Shift London: Shopping sustainably can seem like a drag – having to be aware of what you’re buying and who you’re buying it from. Always. And, can you trust the people who are claiming that their product is guilt free?

There is much to consider when attempting to live as sustainably as you can, and this is where the new Google Chrome extension Balu comes in handy.

Balu, founded by Brian Spurling, is an extension – and soon to be app – that will allow you to do your online shopping as you usually would, but will prompt you with some ethical alternatives to high street brands. Essentially it acts as the good conscious that sits on your shoulder, guiding you down the right path. “Whether you are looking for nappies or groceries or a coat, Balu will give you a recommendation,” Spurling explains.

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The idea came to Spurling during his stay in the US: “We found ourselves in Wal-Mart occasionally and every time I walked in there, I just thought it was crazy that my phone doesn’t vibrate at me angrily and say get out, there is a shop just down the road that is so much better than this! It just made me realise that there was definitely a demand for some kind of app that would direct away from the bad and towards the good.”

When it comes to ethical fashion there is always the question of affordability and this is an issue Balu plans on tackling. “I want to have something that looks at the price of the item that you’re searching for and correspond with recommendations that are made.”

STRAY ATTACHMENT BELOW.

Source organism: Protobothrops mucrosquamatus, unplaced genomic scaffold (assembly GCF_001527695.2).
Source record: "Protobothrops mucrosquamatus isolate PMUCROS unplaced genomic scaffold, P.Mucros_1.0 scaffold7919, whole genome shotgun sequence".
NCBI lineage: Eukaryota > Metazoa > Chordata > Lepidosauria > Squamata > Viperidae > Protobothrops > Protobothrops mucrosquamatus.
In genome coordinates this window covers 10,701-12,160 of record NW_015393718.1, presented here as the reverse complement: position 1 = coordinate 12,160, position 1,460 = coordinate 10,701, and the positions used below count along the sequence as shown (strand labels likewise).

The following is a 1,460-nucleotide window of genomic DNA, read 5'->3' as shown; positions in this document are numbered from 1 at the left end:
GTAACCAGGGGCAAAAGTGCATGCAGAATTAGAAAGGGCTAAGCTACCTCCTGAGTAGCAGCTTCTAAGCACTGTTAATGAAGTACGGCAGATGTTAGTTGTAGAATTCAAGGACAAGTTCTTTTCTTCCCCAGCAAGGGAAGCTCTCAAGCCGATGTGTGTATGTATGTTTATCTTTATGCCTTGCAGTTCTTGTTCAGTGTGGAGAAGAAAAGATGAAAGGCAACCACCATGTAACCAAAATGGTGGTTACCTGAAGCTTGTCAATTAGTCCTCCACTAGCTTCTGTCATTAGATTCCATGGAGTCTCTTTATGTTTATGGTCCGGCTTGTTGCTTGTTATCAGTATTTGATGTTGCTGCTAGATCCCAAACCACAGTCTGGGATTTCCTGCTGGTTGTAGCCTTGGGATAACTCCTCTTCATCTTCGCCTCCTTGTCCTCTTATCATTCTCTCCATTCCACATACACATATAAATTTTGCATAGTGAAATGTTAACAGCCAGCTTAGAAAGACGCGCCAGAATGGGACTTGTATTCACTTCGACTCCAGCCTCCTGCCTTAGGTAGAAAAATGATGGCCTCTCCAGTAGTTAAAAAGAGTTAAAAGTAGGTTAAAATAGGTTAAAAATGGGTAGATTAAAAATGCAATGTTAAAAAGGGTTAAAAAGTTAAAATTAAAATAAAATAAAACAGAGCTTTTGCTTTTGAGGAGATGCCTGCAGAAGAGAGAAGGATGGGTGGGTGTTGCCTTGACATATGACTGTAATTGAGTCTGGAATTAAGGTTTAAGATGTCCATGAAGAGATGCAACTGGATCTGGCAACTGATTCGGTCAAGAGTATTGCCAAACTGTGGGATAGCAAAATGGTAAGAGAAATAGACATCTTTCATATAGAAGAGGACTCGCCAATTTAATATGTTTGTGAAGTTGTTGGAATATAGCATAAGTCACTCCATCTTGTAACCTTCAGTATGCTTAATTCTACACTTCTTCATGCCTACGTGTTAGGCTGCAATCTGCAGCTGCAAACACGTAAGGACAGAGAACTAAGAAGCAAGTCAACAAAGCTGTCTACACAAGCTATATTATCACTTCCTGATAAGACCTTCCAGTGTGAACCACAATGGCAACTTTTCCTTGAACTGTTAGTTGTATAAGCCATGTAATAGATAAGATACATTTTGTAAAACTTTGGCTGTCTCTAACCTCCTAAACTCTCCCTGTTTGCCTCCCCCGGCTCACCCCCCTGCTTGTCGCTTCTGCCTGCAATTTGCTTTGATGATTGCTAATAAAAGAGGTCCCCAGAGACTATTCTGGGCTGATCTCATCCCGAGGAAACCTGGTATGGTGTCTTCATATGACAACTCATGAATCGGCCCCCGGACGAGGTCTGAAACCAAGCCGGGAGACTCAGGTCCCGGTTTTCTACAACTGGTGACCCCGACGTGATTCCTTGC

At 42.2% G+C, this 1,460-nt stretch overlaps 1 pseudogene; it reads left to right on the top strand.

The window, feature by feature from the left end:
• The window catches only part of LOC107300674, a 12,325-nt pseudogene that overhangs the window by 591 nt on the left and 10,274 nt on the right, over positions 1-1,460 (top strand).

In the meantime, while you are browsing ASOS, for example, you are given an array of recommendations, which vary from high street to high-end price range.

Spurling is aware of the bigger brands out there like Amazon and Google and has not created the app to compete with them – only to guide shoppers. This is in hope that one day these big corporations will follow Balu’s footsteps in giving the consumers an insight to the ethical side of these polluting industries.

This is only a small step in changing the future of the world as we know it, Spurling believes. “Fast fashion is very attractive and very cheap, but eventually people will realise that we can’t go living like that and they will have to accept there is a different way of buying clothes, that’s what I hope will happen. It’s just whether it will come soon enough,” he says.

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